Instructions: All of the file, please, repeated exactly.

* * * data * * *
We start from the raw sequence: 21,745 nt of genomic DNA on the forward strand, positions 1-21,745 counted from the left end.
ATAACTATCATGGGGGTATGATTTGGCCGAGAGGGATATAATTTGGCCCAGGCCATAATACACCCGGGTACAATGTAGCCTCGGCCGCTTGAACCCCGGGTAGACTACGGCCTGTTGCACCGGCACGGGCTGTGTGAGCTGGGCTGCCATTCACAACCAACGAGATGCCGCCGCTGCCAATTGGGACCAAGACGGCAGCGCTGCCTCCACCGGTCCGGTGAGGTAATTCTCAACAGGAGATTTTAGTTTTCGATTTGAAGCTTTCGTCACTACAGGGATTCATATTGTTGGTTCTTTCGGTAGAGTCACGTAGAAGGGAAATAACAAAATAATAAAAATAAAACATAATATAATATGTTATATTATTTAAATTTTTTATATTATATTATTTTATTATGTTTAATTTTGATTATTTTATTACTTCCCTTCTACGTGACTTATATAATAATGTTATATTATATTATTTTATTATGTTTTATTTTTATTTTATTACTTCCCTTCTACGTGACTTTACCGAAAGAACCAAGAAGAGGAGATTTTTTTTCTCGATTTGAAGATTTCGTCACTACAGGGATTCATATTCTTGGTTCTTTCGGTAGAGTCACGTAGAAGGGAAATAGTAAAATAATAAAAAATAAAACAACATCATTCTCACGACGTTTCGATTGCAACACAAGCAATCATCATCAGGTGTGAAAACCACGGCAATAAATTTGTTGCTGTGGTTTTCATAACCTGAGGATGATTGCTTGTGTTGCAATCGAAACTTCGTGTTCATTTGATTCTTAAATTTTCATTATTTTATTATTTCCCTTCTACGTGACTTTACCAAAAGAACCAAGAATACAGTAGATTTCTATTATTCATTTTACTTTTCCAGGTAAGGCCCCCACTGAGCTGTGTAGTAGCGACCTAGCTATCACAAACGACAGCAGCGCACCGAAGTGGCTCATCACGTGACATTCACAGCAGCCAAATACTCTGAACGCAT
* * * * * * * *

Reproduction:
We start from the raw sequence: 21,745 nt of genomic DNA on the forward strand, positions 1-21,745 counted from the left end.
ATAACTATCATGGGGGTATGATTTGGCCGAGAGGGATATAATTTGGCCCAGGCCATAATACACCCGGGTACAATGTAGCCTCGGCCGCTTGAACCCCGGGTAGACTACGGCCTGTTGCACCGGCACGGGCTGTGTGAGCTGGGCTGCCATTCACAACCAACGAGATGCCGCCGCTGCCAATTGGGACCAAGACGGCAGCGCTGCCTCCACCGGTCCGGTGAGGTAATTCTCAACAGGAGATTTTAGTTTTCGATTTGAAGCTTTCGTCACTACAGGGATTCATATTGTTGGTTCTTTCGGTAGAGTCACGTAGAAGGGAAATAACAAAATAATAAAAATAAAACATAATATAATATGTTATATTATTTAAATTTTTTATATTATATTATTTTATTATGTTTAATTTTGATTATTTTATTACTTCCCTTCTACGTGACTTATATAATAATGTTATATTATATTATTTTATTATGTTTTATTTTTATTTTATTACTTCCCTTCTACGTGACTTTACCGAAAGAACCAAGAAGAGGAGATTTTTTTTCTCGATTTGAAGATTTCGTCACTACAGGGATTCATATTCTTGGTTCTTTCGGTAGAGTCACGTAGAAGGGAAATAGTAAAATAATAAAAAATAAAACAACATCATTCTCACGACGTTTCGATTGCAACACAAGCAATCATCATCAGGTGTGAAAACCACGGCAATAAATTTGTTGCTGTGGTTTTCATAACCTGAGGATGATTGCTTGTGTTGCAATCGAAACTTCGTGTTCATTTGATTCTTAAATTTTCATTATTTTATTATTTCCCTTCTACGTGACTTTACCAAAAGAACCAAGAATACAGTAGATTTCTATTATTCATTTTACTTTTCCAGGTAAGGCCCCCACTGAGCTGTGTAGTAGCGACCTAGCTATCACAAACGACAGCAGCGCACCGAAGTGGCTCATCACGTGACATTCACAGCAGCCAAATACTCTGAACGCAT